Bergdahl Arraigned on Desertion Charges, Defers Decision on Jury vs. Judge Trial 

click to enlarge U.S. Army Sergeant Bowe Bergdahl. - U.S. ARMY
  • U.S. Army
  • U.S. Army Sergeant Bowe Bergdahl.


U.S. Army Sergeant and Idaho native Bowe Bergdahl walked into a Fort Bragg, N.C. courtroom Tuesday morning, appearing in a dark blue dress uniform.

He stood alongside U.S. Army lawyer, Lt. Col. Franklin Rosenblatt, and listened as Judge Col. Christopher Fredrikson told Bergdahl he has the option to have his court-martial trial decided by a judge or a jury of at least five military officers.

Bergdahl deferred the decision on his plea to a charge of desertion, and how his case might be decided. The Washington Post reports Bergdahl then left the North Carolina courthouse in a cold rain without taking any questions.

Bergdahl disappeared in June 2009 from a combat post in Paktika Province in eastern Afghanistan and was captured by the Taliban. He spent five years as a prisoner of war before he was freed in May 2014 following a prisoner swap that angered members of Congress and some members of his former unit. The Hailey native was released in exchange for five Taliban leaders held at Guantanamo Bay.

After an investigation into the circumstances of his capture, Bergdahl was charged with desertion and misbehavior before the enemy. Following charges, Bergdahl's legal proceedings were far from over: A recommendation involving his case was forwarded to Gen. Robert Abrams, head of Army Forces Command at Fort Bragg, N.C. Earlier this  month, Abrams ordered the general court-martial proceedings, meaning Bergdahl, 29, faces a possible life sentence.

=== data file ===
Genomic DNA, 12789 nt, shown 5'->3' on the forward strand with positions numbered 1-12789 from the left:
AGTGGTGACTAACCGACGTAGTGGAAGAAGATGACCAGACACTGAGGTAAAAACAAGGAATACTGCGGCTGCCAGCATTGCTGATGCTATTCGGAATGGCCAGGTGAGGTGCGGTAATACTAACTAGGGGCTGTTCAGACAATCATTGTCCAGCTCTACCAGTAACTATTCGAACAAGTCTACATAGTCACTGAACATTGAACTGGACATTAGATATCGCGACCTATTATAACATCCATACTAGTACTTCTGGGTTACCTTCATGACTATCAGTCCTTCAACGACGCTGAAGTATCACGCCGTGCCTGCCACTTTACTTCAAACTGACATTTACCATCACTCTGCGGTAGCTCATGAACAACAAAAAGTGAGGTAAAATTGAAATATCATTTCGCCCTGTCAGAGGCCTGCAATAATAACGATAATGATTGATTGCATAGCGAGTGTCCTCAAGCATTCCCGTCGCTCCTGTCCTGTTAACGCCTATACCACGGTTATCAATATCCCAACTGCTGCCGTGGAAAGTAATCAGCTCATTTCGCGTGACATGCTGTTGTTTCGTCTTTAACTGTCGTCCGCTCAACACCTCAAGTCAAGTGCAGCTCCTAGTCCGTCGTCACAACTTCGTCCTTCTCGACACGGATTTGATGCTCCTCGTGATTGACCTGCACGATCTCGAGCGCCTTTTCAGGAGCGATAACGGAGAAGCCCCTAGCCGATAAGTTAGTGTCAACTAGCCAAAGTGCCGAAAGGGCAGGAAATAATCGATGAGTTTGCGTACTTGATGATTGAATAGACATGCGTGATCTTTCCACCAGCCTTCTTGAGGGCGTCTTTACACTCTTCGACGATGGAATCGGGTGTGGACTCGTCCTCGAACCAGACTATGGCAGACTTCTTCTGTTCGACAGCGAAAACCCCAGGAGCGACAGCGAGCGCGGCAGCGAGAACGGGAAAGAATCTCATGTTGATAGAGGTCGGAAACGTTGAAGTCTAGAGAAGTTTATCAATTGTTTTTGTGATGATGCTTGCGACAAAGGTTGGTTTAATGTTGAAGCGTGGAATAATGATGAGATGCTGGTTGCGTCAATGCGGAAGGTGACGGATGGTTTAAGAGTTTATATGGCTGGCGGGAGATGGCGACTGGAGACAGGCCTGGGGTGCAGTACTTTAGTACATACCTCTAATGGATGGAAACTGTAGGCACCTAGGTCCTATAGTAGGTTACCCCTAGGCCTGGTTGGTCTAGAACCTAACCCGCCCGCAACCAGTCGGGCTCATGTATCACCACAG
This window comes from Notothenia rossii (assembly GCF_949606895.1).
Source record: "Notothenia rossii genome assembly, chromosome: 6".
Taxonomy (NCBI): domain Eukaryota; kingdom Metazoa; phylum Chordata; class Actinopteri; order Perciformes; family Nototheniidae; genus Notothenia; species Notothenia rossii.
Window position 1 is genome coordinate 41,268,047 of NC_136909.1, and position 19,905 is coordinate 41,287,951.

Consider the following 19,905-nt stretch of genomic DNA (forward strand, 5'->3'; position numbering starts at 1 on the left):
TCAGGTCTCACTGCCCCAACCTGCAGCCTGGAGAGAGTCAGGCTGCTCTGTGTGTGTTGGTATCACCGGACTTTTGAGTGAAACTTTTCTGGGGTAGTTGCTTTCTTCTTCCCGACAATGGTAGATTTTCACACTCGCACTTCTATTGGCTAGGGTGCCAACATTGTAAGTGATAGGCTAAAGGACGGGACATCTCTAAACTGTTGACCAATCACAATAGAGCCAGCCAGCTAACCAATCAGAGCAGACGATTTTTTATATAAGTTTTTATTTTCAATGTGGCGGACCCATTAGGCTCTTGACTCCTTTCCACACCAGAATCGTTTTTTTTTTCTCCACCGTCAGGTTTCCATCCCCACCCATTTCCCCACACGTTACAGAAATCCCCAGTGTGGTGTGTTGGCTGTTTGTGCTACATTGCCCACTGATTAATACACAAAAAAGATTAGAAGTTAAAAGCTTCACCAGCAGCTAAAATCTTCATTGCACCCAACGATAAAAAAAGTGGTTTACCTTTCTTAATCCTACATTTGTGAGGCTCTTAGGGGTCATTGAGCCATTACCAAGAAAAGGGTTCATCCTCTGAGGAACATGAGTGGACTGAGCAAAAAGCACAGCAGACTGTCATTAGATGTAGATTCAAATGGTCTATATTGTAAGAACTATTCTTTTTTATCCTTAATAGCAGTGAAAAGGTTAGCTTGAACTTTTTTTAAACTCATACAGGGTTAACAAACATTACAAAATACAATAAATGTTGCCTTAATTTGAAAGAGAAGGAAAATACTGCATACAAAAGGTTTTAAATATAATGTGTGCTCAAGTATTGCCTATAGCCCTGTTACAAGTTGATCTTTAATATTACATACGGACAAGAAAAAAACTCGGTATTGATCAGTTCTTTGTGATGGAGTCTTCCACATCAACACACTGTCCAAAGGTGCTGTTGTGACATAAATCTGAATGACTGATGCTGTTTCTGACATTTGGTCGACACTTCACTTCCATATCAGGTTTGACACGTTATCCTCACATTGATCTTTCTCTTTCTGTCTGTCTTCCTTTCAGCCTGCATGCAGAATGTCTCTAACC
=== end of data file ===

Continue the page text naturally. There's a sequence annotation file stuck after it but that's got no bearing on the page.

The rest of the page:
CNN reports approximately 50 people, an even split of journalists and military personnel, attended Tuesday's 11-minute proceeding.NBC News reports Judge Col. Jeffrey Nance will preside and oversee future hearings. 


Pin It
Favorite

Comments


Comments are closed.

Calendar

Today's Pick

Idaho Genius Awards

Latest in Citydesk

  • April 27, 2017: What to Know

    April 27, 2017: What to Know

    A North Idaho landscaping company puts racist images on its vehicles, Donald Trump vows to challenge the 9th Circuit's ruling against his immigration and sanctuary cities actions, and "high touch, high tech" initiatives at the city of Boise.
    • Apr 26, 2017
  • Boise State Set to Begin New Work of Art

    Boise State Set to Begin New Work of Art

    Officials are ready to break ground for a five-story, 97,222-square-foot fine arts building on Tuesday, May 2.
    • Apr 26, 2017
  • Timberline High School Gets Good Grades From <i>U.S. News</i>

    Timberline High School Gets Good Grades From U.S. News

    U.S. News & World Report rankings "focus on student outcomes with an emphasis on graduation rates and state proficiency tests."
    • Apr 26, 2017
  • More »

© 2017 Boise Weekly

Website powered by Foundation